• Van Damme C M M, van den Broek & Sloet van oldruitenborgh-Oosterbaan (2020) Discrepancies in the bilateral intradermal test and serum tests in atopic horses. Vet Dermatol 31 (5), 390-e104 PubMed.
  • Wilkołek P, Szczepanik M et al (2020) A comparison of multiple allergen simultaneous tests using allergen-specific IgE concentration and intradermal skin tests in atopic horses with pollen allergy. J Equine Vet Sci 90, 102992 PubMed.
  • Radwanski N E, Morris D O et al (2019) Longitudinal evaluation of immunological responses to allergen-specific immunotherapy in horses with IgE associated dermatological disease, a pilot study. Vet Dermatol 30 (3), 255-e78 PubMed.
  • Wilkołek P, Szczepanik M et al (2019) Evaluation of multiple allergen simultaneous (sIgE) testing compared to intradermal testing in the etiological diagnosis of atopic dermatitis in horses. J Vet Sci 20 (6), e60 PubMed.
  • Loeffler A, Herrick D, Allen S & Littlewood J D (2018) Long-term management of horses with atopic dermatitis in southern England: a retrospective questionnaire study of owners’ perceptions. Vet Dermatol 29 (6), 526-e176 PubMed.
  • Hallamaa R & Batchu K (2016) Phospholipid analysis in sera of horses with allergic dermatitis and in matched healthy controls. Lipids Health Dis 15, 45 PubMed.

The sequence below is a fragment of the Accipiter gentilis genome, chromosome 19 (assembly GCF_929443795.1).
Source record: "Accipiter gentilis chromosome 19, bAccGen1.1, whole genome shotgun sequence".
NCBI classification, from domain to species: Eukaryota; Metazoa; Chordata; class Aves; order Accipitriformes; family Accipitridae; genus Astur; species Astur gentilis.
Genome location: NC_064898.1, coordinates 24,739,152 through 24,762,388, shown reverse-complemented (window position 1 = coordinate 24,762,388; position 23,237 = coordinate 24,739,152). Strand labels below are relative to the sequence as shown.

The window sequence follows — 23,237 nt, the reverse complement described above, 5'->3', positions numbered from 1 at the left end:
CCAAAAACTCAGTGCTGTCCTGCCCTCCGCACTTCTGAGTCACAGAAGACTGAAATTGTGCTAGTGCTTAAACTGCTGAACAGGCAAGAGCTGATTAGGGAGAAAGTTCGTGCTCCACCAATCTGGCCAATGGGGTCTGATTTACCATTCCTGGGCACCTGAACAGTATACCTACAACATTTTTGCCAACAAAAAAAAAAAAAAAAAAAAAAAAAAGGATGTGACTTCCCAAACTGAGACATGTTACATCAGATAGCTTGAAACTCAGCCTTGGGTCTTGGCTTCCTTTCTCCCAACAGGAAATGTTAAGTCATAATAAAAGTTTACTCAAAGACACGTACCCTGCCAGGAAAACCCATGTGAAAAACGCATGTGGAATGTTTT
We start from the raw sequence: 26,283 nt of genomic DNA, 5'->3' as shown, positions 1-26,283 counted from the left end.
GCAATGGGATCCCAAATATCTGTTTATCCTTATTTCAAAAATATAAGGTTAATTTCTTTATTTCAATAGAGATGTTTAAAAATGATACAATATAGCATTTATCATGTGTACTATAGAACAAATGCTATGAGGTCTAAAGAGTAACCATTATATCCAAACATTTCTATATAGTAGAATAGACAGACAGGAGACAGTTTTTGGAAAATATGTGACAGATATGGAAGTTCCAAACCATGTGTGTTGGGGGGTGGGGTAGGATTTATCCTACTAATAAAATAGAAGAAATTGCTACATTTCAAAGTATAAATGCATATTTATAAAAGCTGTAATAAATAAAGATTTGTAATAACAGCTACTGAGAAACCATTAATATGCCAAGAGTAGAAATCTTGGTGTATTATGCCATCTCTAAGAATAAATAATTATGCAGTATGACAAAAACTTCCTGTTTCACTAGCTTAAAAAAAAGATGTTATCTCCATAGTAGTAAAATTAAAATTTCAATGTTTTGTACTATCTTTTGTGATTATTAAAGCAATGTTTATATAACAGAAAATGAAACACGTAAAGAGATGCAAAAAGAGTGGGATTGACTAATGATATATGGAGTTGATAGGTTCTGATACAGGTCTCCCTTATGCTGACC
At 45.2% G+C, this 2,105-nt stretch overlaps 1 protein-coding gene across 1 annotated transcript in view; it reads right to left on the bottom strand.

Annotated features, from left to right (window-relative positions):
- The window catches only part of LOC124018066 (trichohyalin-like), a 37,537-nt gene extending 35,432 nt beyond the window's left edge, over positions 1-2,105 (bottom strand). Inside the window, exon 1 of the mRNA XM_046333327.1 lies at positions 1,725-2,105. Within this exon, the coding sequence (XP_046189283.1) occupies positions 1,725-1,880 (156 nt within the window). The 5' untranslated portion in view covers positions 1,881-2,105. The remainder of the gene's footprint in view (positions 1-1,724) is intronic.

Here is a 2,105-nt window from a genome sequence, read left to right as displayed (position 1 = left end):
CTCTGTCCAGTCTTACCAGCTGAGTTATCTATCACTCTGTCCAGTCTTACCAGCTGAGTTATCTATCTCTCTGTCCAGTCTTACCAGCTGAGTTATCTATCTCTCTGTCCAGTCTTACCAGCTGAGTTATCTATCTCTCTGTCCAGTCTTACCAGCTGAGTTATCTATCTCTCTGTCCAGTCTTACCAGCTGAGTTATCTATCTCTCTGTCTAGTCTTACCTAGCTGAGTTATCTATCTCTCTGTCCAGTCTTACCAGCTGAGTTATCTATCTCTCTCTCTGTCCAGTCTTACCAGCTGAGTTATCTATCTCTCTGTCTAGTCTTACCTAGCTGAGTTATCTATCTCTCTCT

• Mueller R S, Janda J et al (2016) Allergens in veterinary medicine. Allergy 71 (1), 27-35 PubMed.
  • Fadok V A (2013) Update on equine allergies. Vet Clin Equine 29 (3), 541-550 PubMed.
  • Marsella R (2013) Equine allergy therapy update on the treatment of environmental, insect bite hypersensitivity, and food allergies. Vet Clin Equine 29 (3), 551-557 PubMed.
  • Stepnik C T, Outerbridge A, White S D & Kass P H (2011) Equine atopic skin diseases and response to allergen-specific immunotherapy: a retrospective study at the University of California Davis (1991-2008). Vet Dermatol 23 (1), 29-e7 PubMed.
  • Rendle D I, Durham A E, Wylie C E & Newton J R (2010) Results of intradermal testing for the investigation of atopic dermatitis and recurrent urticaria in 50 horses in the south of England. Equine Vet Educ 22 (12), 616-622 VetMedResource.
  • Rees C A (2001) Response to immunotherapy in six related horses with urticaria secondary to atopy. JAVMA 218 (5), 753-755 PubMed.
  • Fadok V A (1997) Update on equine allergies. Vet Allergy Clin Immunol (2), 68-76 PubMed.
  • Fadok V A (1995) Overview of equine pruritus. Vet Clin North Am Equine Pract 11 (1), 1-10 PubMed.
  • Halliwell R E W et al (1993) Local and systemic antibody production in horses affected with chronic obstructive pulmonary disease. Vet Immunol Immunopathol 38 (3-4), 201-215 PubMed.

Other sources of information

  • Noli C, Foster A & Rosenkrantz W (2014) Veterinary Allergy. Wiley-Blackwell, USA.
  • Scott D W & Miller W H (2011) Equine Dermatology 2nd edn. Saunders, USA.
  • Knottenbelt D C (2009) Pascoe’s Principles and Practice of Equine Dermatology. 2nd edn. Saunders, USA.
  • Scott D W (1988) Large Animal Dermatology. W B Saunders, USA.